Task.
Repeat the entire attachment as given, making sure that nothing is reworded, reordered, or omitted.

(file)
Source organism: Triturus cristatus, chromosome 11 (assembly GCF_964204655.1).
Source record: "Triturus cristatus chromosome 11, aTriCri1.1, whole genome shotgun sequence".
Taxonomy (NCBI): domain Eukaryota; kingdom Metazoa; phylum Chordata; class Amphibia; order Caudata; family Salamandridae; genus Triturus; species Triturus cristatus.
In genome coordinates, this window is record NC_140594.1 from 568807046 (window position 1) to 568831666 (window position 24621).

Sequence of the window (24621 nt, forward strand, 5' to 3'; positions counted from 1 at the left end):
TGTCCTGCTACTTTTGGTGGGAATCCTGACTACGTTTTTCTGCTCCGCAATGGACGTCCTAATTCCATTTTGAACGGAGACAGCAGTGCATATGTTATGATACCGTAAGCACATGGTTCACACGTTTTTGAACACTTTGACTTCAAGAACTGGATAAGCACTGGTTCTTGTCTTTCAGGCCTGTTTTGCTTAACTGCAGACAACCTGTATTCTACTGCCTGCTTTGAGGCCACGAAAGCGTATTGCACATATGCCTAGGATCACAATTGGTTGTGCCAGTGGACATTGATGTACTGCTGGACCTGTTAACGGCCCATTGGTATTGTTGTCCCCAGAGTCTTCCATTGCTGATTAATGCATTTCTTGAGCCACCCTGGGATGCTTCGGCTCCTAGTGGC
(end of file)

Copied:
Source organism: Triturus cristatus, chromosome 11 (assembly GCF_964204655.1).
Source record: "Triturus cristatus chromosome 11, aTriCri1.1, whole genome shotgun sequence".
Taxonomy (NCBI): domain Eukaryota; kingdom Metazoa; phylum Chordata; class Amphibia; order Caudata; family Salamandridae; genus Triturus; species Triturus cristatus.
In genome coordinates, this window is record NC_140594.1 from 568807046 (window position 1) to 568831666 (window position 24621).

Sequence of the window (24621 nt, forward strand, 5' to 3'; positions counted from 1 at the left end):
TGTCCTGCTACTTTTGGTGGGAATCCTGACTACGTTTTTCTGCTCCGCAATGGACGTCCTAATTCCATTTTGAACGGAGACAGCAGTGCATATGTTATGATACCGTAAGCACATGGTTCACACGTTTTTGAACACTTTGACTTCAAGAACTGGATAAGCACTGGTTCTTGTCTTTCAGGCCTGTTTTGCTTAACTGCAGACAACCTGTATTCTACTGCCTGCTTTGAGGCCACGAAAGCGTATTGCACATATGCCTAGGATCACAATTGGTTGTGCCAGTGGACATTGATGTACTGCTGGACCTGTTAACGGCCCATTGGTATTGTTGTCCCCAGAGTCTTCCATTGCTGATTAATGCATTTCTTGAGCCACCCTGGGATGCTTCGGCTCCTAGTGGC